Campaign for 20 mph through Dorset villages gets a boost

The introduction of 20 mph speed limits through villages in Dorset is now more likely, after councillors rejected the recommended Dorset Council policy and said it would be rewritten to better reflect the views of rural communities.

This has been welcomed by campaigners, who say greater priority should be given to pedestrians and cyclists over vehicles. Many Dorset villages, including Langton Matravers near Swanage, have been pushing for many years to get a 20 mph limit along their main high street to make it safer for residents.

Speed sign in Langton Matravers high street

Speed calming measures have been introduced at Langton Matravers

The proposed policy was strongly criticised

At the Dorset Council place and resources overview committee on Thursday 21st April 2022 a policy on speed limits for roads within the Dorset Council area was presented by the highways team.

However, it was strongly criticised by both members of the public and councillors, for getting the balance too far in favour of drivers to the detriment of the needs of communities.

As a result, the Dorset Council Highways recommendations were thrown out and a working party is now going to be set up to review and rewrite the policy, making it easier for villages and rural towns to apply for 20 mph speed limits.

Many Purbeck villages have no pavement in places, with front doors and windows opening directly onto the highway, as well as schools right next to their main road.

Speed watch team in Langton Matravers

Langton Matravers now have a community speed watch team to monitor traffic near St George’s Primary School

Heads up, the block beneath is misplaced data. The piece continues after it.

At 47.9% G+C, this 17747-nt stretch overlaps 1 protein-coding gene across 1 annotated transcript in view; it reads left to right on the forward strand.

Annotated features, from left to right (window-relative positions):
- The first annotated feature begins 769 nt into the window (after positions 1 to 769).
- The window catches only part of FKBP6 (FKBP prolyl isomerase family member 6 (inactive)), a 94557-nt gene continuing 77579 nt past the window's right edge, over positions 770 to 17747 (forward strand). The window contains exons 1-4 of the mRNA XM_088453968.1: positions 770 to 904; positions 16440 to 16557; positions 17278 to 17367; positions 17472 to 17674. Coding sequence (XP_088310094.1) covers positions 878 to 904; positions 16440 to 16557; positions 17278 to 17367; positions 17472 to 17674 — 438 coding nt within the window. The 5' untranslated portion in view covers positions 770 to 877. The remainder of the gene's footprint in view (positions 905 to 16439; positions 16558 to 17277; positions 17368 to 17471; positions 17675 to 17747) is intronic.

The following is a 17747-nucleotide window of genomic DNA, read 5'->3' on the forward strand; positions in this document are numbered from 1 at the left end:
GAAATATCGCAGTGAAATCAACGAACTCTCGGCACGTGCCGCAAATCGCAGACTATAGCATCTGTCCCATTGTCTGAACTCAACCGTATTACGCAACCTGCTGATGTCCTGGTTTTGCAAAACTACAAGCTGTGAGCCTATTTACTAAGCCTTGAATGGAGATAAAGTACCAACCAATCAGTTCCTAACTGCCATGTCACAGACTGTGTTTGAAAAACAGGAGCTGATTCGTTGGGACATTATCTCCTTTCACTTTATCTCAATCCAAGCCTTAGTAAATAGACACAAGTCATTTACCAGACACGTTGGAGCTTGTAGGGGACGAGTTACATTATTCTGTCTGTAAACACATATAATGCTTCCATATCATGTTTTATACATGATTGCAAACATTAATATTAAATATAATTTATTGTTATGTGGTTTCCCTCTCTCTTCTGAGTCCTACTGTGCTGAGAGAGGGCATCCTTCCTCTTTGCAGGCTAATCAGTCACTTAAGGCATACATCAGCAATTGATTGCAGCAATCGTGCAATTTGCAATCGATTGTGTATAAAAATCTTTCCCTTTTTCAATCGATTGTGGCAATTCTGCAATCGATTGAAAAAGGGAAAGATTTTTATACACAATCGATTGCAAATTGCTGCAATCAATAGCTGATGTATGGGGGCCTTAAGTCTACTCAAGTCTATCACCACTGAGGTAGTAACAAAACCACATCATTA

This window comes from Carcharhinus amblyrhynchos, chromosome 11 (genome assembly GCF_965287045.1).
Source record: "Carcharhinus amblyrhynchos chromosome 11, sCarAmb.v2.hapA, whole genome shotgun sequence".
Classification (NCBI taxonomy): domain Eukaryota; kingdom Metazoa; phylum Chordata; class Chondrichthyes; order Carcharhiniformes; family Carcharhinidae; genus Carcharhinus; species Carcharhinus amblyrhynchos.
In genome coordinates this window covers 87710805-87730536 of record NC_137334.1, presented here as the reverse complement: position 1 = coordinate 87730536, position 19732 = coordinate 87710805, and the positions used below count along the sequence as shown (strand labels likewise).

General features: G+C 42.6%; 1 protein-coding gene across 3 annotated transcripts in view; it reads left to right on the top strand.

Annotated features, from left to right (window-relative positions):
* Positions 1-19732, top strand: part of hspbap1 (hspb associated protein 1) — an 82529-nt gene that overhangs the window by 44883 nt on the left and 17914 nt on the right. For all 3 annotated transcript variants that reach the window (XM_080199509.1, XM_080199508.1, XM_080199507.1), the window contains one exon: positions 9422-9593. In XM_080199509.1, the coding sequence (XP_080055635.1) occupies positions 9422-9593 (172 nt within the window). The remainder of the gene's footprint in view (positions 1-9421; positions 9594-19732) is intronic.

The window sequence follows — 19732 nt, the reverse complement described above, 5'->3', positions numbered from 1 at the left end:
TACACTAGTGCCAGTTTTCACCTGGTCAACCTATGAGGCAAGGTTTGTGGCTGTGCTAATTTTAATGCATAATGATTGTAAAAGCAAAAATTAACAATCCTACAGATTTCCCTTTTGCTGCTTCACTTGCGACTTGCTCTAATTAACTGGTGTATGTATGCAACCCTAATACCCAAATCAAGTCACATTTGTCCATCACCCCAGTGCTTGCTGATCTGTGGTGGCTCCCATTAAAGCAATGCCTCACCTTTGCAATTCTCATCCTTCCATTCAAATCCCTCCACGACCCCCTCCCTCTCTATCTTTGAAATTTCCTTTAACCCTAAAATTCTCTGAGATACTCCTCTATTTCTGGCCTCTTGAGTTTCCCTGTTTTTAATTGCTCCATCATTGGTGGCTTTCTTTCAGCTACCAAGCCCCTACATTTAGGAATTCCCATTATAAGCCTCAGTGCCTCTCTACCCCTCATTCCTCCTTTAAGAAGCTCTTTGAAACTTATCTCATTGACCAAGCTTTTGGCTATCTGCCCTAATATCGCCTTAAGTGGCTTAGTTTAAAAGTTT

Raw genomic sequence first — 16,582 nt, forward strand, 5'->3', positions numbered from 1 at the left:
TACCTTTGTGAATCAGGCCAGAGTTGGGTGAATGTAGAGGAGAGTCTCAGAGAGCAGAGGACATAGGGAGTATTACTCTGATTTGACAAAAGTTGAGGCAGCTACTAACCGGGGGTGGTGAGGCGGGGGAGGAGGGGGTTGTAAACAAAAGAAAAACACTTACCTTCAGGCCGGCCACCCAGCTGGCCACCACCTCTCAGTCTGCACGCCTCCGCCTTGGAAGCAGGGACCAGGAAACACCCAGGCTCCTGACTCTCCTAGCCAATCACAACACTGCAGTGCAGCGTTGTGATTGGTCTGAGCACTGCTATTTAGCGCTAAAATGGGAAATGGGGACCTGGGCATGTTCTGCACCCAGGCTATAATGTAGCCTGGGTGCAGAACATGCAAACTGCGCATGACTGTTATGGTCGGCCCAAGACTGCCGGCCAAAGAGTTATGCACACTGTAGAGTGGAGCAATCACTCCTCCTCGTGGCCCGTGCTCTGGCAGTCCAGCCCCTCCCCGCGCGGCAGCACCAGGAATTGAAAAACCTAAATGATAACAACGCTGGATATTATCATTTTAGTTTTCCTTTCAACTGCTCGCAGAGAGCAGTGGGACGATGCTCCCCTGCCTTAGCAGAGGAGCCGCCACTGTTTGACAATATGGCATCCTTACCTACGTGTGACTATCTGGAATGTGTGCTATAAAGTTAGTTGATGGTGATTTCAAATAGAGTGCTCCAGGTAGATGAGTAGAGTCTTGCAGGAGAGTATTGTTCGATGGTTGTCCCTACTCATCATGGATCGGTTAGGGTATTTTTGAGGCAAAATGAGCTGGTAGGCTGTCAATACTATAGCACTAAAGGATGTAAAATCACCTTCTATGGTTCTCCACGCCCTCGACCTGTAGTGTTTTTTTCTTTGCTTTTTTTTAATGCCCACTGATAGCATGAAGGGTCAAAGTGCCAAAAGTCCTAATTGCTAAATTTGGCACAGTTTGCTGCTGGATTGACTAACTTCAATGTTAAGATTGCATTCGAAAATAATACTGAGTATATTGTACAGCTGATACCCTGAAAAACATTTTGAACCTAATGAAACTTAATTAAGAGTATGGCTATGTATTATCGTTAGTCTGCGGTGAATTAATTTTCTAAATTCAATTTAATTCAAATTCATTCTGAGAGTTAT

“Does not address the demand for 20 mph limits in villages”

At the beginning of the meeting, the views of many members of the public were heard.

In a statement, chair of the Purbeck Transport Action Group, Nick Ward said:

“The Dorset Council guidance on 20 mph limits does not seem to have changed substantially from the previous version and still does not align with the Department for Transport guidance.

“It still makes it very difficult to get approval for any change and does not address the demand for 20 mph limits in villages at all.

“Given the inconsistency and unhelpfulness of the document, it is suggested that it should be withdrawn and redrafted.”

Market Square at Corfe Castle

Navigating East Street in Corfe Castle as a pedestrian can be difficult except at the designated crossings

Flaws in the proposed Dorset Council criteria

Corfe Castle parish councillor, Helen Sumbler pointed out there were flaws in the proposed Dorset Council criteria for getting a 20 mph speed limit area.

One of the proposed qualifying criteria was vehicle collisions with other vehicles, pedestrians or cyclists. In her written submission she said:

“While details of collisions are obviously important, the incidence of such collisions will be affected by the number of people walking and cycling, which in turn will be affected by people feeling unsafe due to a higher speed limit.

“The second criteria requests information about reports of damage or near-miss collisions reported online. It is not possible to report road traffic collisions online, a visit to a police station is required, thus making reporting of collisions less accessible and thus less likely.

“The Dorset Police website does not refer to reporting near-miss collisions. Both of these issues prevent accurate data being available for damage or near-miss collisions.”

Langton Matravers parish councillor Ian Vaughan-Arbuckle
Dorset Council

Langton Matravers parish councillor Ian Vaughan-Arbuckle speaking in the debate

“A desire to place as many obstacles as possible in the path of a community”

Attending the meeting, Langton Matravers parish councillor Ian Vaughan-Arbuckle said: